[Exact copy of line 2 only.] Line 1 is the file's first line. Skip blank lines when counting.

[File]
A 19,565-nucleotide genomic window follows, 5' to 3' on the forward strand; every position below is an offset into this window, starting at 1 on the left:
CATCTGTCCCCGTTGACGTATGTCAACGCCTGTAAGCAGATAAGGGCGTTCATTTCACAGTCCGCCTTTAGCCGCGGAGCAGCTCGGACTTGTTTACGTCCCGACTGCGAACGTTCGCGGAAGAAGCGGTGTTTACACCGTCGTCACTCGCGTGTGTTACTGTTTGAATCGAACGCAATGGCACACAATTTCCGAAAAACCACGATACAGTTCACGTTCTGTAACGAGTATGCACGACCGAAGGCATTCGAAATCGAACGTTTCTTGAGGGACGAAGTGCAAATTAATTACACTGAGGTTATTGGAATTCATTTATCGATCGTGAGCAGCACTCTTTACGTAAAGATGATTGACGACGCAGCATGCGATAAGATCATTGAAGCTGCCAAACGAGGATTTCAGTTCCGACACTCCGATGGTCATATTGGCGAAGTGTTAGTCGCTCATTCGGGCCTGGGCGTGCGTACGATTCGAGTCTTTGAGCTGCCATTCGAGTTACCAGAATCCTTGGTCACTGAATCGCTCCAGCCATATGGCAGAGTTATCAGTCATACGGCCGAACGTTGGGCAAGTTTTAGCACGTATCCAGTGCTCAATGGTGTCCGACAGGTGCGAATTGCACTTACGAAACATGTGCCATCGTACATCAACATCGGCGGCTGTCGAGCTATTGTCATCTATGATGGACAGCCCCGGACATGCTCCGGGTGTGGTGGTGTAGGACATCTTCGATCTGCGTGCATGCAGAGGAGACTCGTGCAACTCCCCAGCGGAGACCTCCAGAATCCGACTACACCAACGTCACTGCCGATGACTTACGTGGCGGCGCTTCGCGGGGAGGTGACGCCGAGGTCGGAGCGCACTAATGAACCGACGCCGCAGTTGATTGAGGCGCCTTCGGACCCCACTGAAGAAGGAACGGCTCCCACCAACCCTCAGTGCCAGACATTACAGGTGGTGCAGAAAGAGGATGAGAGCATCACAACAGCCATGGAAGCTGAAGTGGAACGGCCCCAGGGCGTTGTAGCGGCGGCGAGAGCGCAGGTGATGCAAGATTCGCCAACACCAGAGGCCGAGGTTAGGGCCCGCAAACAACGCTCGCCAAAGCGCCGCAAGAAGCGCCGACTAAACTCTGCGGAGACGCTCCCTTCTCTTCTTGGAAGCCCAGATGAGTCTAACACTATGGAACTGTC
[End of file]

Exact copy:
CATCTGTCCCCGTTGACGTATGTCAACGCCTGTAAGCAGATAAGGGCGTTCATTTCACAGTCCGCCTTTAGCCGCGGAGCAGCTCGGACTTGTTTACGTCCCGACTGCGAACGTTCGCGGAAGAAGCGGTGTTTACACCGTCGTCACTCGCGTGTGTTACTGTTTGAATCGAACGCAATGGCACACAATTTCCGAAAAACCACGATACAGTTCACGTTCTGTAACGAGTATGCACGACCGAAGGCATTCGAAATCGAACGTTTCTTGAGGGACGAAGTGCAAATTAATTACACTGAGGTTATTGGAATTCATTTATCGATCGTGAGCAGCACTCTTTACGTAAAGATGATTGACGACGCAGCATGCGATAAGATCATTGAAGCTGCCAAACGAGGATTTCAGTTCCGACACTCCGATGGTCATATTGGCGAAGTGTTAGTCGCTCATTCGGGCCTGGGCGTGCGTACGATTCGAGTCTTTGAGCTGCCATTCGAGTTACCAGAATCCTTGGTCACTGAATCGCTCCAGCCATATGGCAGAGTTATCAGTCATACGGCCGAACGTTGGGCAAGTTTTAGCACGTATCCAGTGCTCAATGGTGTCCGACAGGTGCGAATTGCACTTACGAAACATGTGCCATCGTACATCAACATCGGCGGCTGTCGAGCTATTGTCATCTATGATGGACAGCCCCGGACATGCTCCGGGTGTGGTGGTGTAGGACATCTTCGATCTGCGTGCATGCAGAGGAGACTCGTGCAACTCCCCAGCGGAGACCTCCAGAATCCGACTACACCAACGTCACTGCCGATGACTTACGTGGCGGCGCTTCGCGGGGAGGTGACGCCGAGGTCGGAGCGCACTAATGAACCGACGCCGCAGTTGATTGAGGCGCCTTCGGACCCCACTGAAGAAGGAACGGCTCCCACCAACCCTCAGTGCCAGACATTACAGGTGGTGCAGAAAGAGGATGAGAGCATCACAACAGCCATGGAAGCTGAAGTGGAACGGCCCCAGGGCGTTGTAGCGGCGGCGAGAGCGCAGGTGATGCAAGATTCGCCAACACCAGAGGCCGAGGTTAGGGCCCGCAAACAACGCTCGCCAAAGCGCCGCAAGAAGCGCCGACTAAACTCTGCGGAGACGCTCCCTTCTCTTCTTGGAAGCCCAGATGAGTCTAACACTATGGAACTGTC